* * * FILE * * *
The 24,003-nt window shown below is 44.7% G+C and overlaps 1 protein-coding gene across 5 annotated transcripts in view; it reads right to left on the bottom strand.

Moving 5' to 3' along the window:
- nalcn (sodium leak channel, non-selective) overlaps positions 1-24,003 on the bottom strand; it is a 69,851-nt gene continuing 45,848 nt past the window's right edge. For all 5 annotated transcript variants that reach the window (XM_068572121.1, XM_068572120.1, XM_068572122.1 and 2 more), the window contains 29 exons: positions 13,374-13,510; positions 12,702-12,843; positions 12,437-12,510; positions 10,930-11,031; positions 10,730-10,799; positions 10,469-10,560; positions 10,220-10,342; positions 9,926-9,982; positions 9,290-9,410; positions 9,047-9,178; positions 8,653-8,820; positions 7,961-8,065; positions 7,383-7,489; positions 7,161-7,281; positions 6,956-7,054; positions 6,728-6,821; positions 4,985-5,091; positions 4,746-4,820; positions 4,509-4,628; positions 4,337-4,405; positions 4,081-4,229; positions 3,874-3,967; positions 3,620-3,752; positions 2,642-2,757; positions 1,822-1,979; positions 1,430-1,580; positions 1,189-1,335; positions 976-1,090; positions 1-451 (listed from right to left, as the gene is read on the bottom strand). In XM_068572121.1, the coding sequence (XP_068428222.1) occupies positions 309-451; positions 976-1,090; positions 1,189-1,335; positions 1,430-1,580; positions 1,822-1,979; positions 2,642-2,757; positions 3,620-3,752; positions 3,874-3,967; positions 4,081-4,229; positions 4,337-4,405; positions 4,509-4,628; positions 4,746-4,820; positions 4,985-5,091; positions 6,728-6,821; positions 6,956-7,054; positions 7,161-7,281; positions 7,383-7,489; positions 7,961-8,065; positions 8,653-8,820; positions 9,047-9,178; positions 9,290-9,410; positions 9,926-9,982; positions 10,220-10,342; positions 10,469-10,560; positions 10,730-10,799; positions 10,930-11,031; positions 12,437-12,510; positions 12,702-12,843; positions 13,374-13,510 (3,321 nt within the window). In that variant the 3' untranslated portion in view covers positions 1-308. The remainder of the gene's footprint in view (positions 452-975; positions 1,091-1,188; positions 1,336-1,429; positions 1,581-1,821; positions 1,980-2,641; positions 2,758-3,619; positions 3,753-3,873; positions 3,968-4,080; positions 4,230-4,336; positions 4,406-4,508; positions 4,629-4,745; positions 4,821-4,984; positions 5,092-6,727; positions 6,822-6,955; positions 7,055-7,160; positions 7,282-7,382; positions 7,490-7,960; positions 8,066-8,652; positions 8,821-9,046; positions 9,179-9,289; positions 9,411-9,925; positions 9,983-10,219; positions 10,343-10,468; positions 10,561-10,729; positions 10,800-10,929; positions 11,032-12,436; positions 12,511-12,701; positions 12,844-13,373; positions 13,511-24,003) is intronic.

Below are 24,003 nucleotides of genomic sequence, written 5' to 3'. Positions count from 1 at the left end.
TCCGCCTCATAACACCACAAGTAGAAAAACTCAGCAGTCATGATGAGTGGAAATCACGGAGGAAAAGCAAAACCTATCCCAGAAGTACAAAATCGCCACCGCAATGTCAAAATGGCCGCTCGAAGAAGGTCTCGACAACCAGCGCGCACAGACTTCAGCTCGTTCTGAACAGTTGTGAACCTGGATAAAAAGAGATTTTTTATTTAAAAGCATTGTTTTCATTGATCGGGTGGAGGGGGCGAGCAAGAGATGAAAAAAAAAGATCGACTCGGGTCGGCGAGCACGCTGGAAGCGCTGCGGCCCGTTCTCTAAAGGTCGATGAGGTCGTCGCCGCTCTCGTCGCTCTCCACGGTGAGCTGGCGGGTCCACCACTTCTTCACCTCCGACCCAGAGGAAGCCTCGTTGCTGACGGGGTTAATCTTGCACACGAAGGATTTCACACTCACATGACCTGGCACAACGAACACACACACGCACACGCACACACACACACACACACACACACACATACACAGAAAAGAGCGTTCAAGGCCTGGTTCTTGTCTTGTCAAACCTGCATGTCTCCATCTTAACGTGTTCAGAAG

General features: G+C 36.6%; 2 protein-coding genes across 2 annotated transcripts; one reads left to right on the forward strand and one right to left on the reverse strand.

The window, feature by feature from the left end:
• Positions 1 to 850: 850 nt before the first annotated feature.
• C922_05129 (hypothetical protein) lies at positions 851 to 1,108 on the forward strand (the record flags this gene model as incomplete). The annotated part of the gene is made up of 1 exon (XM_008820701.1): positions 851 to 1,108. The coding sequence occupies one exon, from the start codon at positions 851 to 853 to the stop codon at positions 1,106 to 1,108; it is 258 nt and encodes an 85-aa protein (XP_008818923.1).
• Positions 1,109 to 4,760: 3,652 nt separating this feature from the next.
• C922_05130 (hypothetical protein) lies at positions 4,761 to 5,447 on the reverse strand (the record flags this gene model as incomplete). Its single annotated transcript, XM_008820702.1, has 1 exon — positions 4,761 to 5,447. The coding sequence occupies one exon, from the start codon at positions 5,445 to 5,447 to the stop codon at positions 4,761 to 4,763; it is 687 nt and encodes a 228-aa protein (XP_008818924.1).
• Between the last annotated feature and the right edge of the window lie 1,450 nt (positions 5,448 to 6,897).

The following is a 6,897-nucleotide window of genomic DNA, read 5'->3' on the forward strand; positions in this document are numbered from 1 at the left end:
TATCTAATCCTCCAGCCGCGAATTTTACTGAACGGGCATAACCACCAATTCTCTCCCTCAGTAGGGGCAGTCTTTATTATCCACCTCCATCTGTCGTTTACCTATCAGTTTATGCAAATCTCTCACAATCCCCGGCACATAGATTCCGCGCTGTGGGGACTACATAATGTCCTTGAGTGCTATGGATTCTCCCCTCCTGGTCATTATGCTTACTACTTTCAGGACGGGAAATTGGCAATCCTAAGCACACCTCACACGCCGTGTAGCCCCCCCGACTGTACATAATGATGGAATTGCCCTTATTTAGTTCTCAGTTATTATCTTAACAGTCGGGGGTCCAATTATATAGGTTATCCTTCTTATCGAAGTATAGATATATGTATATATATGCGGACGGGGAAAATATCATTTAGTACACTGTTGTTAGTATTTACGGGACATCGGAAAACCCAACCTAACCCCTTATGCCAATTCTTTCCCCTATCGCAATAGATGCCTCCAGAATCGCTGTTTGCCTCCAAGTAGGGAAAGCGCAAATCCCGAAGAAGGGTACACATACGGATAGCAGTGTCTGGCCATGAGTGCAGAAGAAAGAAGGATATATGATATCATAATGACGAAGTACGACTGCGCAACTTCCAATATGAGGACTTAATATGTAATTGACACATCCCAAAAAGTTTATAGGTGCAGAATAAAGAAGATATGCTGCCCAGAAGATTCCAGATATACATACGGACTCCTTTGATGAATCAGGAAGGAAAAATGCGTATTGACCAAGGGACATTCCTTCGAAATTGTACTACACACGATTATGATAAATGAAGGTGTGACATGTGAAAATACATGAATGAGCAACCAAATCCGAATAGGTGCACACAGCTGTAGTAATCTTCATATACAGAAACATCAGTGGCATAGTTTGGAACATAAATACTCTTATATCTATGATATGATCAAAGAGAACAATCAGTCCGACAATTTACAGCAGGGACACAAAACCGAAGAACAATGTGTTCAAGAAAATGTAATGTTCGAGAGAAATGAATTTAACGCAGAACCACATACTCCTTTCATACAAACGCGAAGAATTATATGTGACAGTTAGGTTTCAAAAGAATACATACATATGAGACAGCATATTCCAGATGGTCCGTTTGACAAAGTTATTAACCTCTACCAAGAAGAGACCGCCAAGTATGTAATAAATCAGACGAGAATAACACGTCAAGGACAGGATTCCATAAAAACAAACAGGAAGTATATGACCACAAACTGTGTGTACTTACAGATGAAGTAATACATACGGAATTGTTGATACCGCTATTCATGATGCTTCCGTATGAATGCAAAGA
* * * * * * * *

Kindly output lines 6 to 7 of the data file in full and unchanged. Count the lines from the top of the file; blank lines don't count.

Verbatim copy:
General features: G+C 36.6%; 2 protein-coding genes across 2 annotated transcripts; one reads left to right on the forward strand and one right to left on the reverse strand.

The window, feature by feature from the left end: